Windsor v. United States lawsuit attempting to have the federal
marriage act" (DOMA) declared unconstitutional
Overview. Plaintiff's preliminary statement.
For centuries, individual states had:
Defined which couples are eligible to marry,
Issued marriage licenses, and
Recorded the resultant marriages.
American married couples could always rely on the federal government to recognize their marriage and give them the same same rights, privileges and protections for themselves and their children.
In 1996, there was a possibility that Hawaiian courts might allow same-sex couples in that state to marry. This was a major concern to most members of Congress. It was at a time when public opposition to same-sex marriage (SSM) was above 65% and support was only about 30%. Congress passed the Defense of Marriage Act (DOMA), and it was signed into law by President Clinton.
Section 3 of that act ordered the federal government to ignore all legal marriages solemnized and registered in states and territories if the couple was of the same gender. Under this act, the federal government was required to treat married same-sex couples as legal strangers -- as if they were roommates merely sharing accomodation. This has denied spouses medical benefits, has required them to pay hundreds of thousands of dollars inheritance taxes, denied them the right to be involved in medical decisions involving their spouse, etc. Section 3 cuts them off from over 1,100 protections and benefits.
Dr. Thea C. Spyer, shown on the left, met Edith Windsor in New York City's West Village during the early 1960's. They lived together in New York State for 44 years, and were the subjects of a documentary film titled: "Edie & Thea: A Very Long Engagement." 1 They were one of the first couples to register as domestic partners in New York City. Two years after marriages in Canada became available to same-sex couples in 2005, Thea Spyer and Edith Windsor married there in 2007. Their marriage was recognized by New York State. However, because of DOMA, the federal government could not regard them as other than roommates. The image above is from Thea and Edith's wedding announcement. Edith became a caregiver during Thea's long interval of declining health due to multiple sclerosis.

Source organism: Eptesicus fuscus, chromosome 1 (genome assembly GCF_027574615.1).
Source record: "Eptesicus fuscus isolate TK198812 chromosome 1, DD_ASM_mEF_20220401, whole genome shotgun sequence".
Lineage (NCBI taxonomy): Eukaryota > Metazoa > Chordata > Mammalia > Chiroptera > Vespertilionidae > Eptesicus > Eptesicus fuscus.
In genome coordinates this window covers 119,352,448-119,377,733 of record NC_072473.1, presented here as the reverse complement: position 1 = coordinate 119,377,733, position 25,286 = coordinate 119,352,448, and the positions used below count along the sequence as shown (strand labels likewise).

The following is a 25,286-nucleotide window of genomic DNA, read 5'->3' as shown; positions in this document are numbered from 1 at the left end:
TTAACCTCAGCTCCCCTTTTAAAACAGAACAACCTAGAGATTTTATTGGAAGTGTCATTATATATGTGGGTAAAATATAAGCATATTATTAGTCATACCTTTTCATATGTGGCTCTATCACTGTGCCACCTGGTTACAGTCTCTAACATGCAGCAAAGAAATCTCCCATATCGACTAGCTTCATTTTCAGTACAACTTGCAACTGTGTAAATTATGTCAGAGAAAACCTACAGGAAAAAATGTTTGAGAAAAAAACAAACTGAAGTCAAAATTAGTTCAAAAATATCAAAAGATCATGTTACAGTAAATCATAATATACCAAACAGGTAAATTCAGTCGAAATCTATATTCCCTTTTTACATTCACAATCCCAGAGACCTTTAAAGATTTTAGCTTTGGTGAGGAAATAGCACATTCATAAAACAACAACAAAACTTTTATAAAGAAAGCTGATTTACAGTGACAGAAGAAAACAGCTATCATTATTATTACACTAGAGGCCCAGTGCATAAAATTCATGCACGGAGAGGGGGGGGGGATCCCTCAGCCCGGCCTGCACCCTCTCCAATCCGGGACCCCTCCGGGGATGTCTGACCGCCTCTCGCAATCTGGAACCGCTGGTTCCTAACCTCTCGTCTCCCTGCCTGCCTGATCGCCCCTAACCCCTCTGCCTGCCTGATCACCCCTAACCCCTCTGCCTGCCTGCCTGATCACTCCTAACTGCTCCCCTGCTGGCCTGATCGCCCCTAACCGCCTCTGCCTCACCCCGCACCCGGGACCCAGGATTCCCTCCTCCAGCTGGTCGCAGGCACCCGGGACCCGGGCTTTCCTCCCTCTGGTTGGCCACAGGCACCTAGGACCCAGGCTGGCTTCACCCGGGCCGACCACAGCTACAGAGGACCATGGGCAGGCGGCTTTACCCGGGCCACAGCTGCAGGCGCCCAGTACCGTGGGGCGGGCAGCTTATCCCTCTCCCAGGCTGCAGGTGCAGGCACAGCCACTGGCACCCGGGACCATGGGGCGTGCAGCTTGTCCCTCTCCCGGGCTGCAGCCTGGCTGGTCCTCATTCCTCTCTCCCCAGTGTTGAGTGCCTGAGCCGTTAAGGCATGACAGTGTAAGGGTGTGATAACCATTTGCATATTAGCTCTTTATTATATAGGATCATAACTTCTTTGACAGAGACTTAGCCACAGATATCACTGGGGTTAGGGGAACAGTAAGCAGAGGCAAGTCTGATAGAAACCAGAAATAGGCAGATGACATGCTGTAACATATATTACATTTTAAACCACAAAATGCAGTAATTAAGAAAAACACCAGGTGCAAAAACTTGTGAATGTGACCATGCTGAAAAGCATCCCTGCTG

Thea died in 2009, leaving the matrimonial home to Edith in her will. If one of them had been male, the federal government would have recognized their marriage, and Edith would not have had to pay estate taxes on her inheritance. However, DOMA required that Edith pay $350,000 in taxes; their marriage had no legal standing with the federal government because of DOMA. She launched a lawsuit asking for both a refund of the taxes paid and a declaration by the court that DOMA is unconstitutional. 2
The following video by Edith was placed on You Tube by the American Civil Liberties Union (ACLU) who is handling her lawsuit:
As of 2012-NOV, this video had received 161,132 viewings, 512 "likes" and 14 "dislikes."
On 2011-JUN-24, a law allowing SSM was signed into law in New York State. Many hundreds of same-sex couples -- some of whom have been together for decades -- married on Sunday, 2011-JUL-24, as soon as the law went into effect. Two days later, officers in the Attorney General's office in New York State filed a brief in support of Edith Windsor's case. They support her request to have the federal Defense of Marriage Act declared unconstitutional.
2010-NOV-09: Preliminary statement filed: Edith Schlain Windsor v. United States:
The preliminary statement says in part:
"[The] clearly unequal treatment of Edie and Thea's marriage both
demeans their remarkable commitment to one another and has great practical significance for Edie, the sole beneficiary of Thea's estate. Under the Internal Revenue Code, the transfer of money or property from one spouse to another upon death generally does not trigger any estate tax at all. Because of the operation of DOMA, however, the federal government does not consider Edie and Thea to have been married, and, as a result, Edie has been forced to pay more than $350,000 in federal estate tax that she would otherwise not have had to pay if Edie and Thea's marriage were recognized under federal law. ..."
"Edie, now 81 years old, faces the rest of her life without Thea, with shrunken retirement savings, and with the added insult of the federal government refusing to recognize the validity of her marriage, not to mention her forty-four-year committed relationship."